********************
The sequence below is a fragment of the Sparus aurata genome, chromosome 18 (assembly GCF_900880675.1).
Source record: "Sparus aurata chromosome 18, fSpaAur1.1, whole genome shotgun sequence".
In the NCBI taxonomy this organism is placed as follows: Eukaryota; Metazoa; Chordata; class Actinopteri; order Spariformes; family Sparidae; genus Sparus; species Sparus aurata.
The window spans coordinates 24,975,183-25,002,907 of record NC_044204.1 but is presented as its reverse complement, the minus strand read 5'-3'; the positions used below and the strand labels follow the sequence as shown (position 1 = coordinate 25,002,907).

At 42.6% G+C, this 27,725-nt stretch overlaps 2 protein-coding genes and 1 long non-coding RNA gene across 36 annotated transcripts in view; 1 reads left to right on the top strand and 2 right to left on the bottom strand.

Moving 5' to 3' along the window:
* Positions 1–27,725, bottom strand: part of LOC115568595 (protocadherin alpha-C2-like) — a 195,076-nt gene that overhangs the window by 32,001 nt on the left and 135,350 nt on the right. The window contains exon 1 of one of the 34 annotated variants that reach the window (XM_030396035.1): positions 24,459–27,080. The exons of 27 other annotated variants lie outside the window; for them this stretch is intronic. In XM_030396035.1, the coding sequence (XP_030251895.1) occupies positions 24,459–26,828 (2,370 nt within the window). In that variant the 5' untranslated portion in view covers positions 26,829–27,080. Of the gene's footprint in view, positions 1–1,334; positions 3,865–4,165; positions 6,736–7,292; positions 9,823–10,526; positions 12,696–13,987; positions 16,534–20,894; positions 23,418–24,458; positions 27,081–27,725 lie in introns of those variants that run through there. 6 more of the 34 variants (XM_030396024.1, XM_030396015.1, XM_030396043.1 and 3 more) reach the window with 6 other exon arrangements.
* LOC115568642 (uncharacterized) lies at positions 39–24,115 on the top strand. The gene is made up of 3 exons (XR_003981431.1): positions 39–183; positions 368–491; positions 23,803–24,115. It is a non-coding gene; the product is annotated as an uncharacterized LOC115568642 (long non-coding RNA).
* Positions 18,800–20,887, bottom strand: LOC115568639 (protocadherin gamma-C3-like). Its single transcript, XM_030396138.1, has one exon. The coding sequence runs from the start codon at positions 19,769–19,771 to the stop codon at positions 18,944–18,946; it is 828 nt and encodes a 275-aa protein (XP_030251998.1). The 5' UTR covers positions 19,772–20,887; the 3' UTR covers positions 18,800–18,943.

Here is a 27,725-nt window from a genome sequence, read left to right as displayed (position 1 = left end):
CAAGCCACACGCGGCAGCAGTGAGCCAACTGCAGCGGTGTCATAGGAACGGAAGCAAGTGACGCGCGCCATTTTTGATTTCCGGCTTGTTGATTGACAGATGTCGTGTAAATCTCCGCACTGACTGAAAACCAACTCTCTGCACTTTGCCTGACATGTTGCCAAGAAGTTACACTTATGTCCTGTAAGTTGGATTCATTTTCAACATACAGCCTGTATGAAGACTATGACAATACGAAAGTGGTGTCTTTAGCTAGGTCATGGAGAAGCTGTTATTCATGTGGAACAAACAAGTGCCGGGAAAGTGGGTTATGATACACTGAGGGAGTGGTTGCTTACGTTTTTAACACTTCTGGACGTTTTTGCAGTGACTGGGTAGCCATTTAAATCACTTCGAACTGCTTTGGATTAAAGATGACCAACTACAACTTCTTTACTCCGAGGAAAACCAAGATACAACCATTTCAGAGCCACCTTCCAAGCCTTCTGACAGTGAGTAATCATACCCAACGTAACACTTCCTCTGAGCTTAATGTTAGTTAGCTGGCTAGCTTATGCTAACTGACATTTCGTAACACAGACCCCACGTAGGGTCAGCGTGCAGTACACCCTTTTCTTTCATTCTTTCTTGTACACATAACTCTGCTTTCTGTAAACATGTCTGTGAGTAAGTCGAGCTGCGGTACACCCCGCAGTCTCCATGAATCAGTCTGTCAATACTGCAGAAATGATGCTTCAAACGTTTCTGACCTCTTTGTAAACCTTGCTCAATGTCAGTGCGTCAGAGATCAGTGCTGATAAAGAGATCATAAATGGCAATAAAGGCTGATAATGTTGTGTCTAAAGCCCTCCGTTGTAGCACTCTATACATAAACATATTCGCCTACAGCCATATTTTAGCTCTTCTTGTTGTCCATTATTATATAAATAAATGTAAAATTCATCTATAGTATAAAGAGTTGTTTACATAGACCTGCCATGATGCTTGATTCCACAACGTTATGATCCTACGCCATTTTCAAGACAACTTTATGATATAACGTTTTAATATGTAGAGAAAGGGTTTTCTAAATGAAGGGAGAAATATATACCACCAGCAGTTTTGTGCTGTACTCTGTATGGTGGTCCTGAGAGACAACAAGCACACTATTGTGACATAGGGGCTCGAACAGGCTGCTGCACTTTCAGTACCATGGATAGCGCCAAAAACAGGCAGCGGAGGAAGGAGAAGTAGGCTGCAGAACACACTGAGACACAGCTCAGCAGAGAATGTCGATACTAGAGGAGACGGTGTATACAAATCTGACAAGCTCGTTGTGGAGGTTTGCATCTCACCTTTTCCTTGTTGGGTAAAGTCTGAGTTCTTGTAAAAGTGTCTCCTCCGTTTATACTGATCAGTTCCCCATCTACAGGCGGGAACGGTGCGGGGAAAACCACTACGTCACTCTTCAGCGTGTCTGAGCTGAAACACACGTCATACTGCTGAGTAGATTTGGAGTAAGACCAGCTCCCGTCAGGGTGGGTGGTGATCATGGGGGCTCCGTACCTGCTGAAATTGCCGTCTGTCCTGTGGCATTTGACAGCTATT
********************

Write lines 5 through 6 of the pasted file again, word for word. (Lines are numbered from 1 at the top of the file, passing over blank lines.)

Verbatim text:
At 42.6% G+C, this 27,725-nt stretch overlaps 2 protein-coding genes and 1 long non-coding RNA gene across 36 annotated transcripts in view; 1 reads left to right on the top strand and 2 right to left on the bottom strand.

Moving 5' to 3' along the window: